CSU Welcomes Magdalene Odundo to Virtual Symposium, Now Available to the Public 

Shattering Perspectives Exhibition; Photo courtesy Gregory Allicar Museum of Art

Madeleine Boyson

 

The Gregory Allicar Museum of Art and Colorado State University’s Art and Art History Department present recordings from a virtual symposium with Dame Magdalene Odundo DBE, OBE, MAThe two-day artist visit was held in conjunction with the exhibitions Shattering Perspectives: A Teaching Collection of African Ceramics (through April 25) and Richard De Vore and the Teaching Collection (through June 20). The recordings are now available on GAMA’s website.

Odundo is a Kenyan-born British studio potter acclaimed for her hand-coiled and -burnished ceramics and represented in nearly 50 international museumsShe lives in Surrey and is Chancellor of the University for the Creative Arts, where she taught from 1997–2014. Odundo was awarded the African Heritage Outstanding Achievement in the Arts award in 2012, a Lifetime Achievement Award from the International Ceramic Festival in 2019, and has received two honorary doctorates while serving on several art councils. Most recently, she was appointed Dame Commander of the British Empire in 2020 for services to art and education.

In her keynote on February 12, Odundo used her recent retrospective, The Journey of Things, as a framework for expressing her inspirations and methods. She traced the development of her artistic voice from her childhood in Kenythrough foundational art school in England, where she visited with influential potters and was inspired to travel around Africa learning traditional techniques.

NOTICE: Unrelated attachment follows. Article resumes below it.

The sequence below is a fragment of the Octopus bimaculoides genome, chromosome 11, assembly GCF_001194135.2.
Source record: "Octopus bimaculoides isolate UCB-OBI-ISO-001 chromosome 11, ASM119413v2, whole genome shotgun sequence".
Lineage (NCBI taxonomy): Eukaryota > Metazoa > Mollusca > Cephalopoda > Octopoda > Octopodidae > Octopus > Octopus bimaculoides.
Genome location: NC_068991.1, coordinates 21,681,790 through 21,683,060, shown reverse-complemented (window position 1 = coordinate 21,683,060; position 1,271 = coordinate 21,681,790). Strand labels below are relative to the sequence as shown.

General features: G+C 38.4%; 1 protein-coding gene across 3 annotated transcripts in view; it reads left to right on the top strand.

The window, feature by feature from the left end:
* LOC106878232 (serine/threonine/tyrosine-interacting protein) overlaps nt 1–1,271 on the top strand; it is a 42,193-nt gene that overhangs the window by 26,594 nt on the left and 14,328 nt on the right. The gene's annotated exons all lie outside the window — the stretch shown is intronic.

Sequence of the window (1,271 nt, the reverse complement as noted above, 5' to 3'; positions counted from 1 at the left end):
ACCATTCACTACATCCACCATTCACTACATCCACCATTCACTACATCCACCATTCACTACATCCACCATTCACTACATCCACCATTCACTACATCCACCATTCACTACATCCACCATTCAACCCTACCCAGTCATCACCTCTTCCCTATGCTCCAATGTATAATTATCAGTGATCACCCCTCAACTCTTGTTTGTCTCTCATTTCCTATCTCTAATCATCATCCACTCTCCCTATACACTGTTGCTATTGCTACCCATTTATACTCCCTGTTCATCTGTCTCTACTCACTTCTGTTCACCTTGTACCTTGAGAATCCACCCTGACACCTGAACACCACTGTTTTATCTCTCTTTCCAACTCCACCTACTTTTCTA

Over time, Odundo developed her own aestheticinspired by early Egyptian images, Oceanic stone carvings, Impressionist painterssculptors El Anatsui and Constantin Brancusiand even Elizabethan ruffs. …[A]rt has a universal language that can be understood by everybody,” Odundo said. “The history of [an] object becomes the history that I imbue in my own work.”

Odundo also framed her philosophiesrevealing, The vessel is at the core of my trajectory, the core of my thinking, and whatever I make has to be hollow...the notion of containing and un-containing is very important. 

The ceramicist answered questions submitted by students after her lecture.

On February 13Odundo was joined by professor of Soil Science Suellen Melzer and Douglas Dawsoncollector and gallerist, as part of a multi-disciplinary discussion on clay. The panel was moderated by Del Harrow and David Riep on topics related to the GAMA exhibitions.

Richard De Vore Exhibition; Photo courtesy Gregory Allicar Museum of Art

Shattering Perspectives: A Teaching Collection of African Ceramics is co-curated by CSU students and associate professor of Art History David Riepand Richard De Vore and the Teaching Collection is curated by professors of Art Sanam Emami and Del Harrow. Both exhibitions interrogate the roles of teaching collections celebrate what Odundo said of her favorite medium: “Clay is one of the few materialsthat can capture [our] humanity.”

The symposium was organized by Harrow, Emami, and Riep with GAMA director Lynn Boland as part of the Critic and Artist Residency and the Scott Artist Lecture series, with co-sponsorship from the Lilla B. Morgan Memorial Endowment, the FUNd Endowment, and Colorado Creative Industries.

Odundo’s lecture and the panel discussion can be found at the GAMA website: https://artmuseum.colostate.edu/events/shattering-perspectives-symposium/ 


GREGORY ALLICAR MUSEUM OF ART invites individuals to engage with art and each other to inspire fresh perspectives and wonder. The museum is a catalyst for visual literacy and critical thinking that instills a passion for learning. For updated museum information, go to artmuseum.colostate.edu. 

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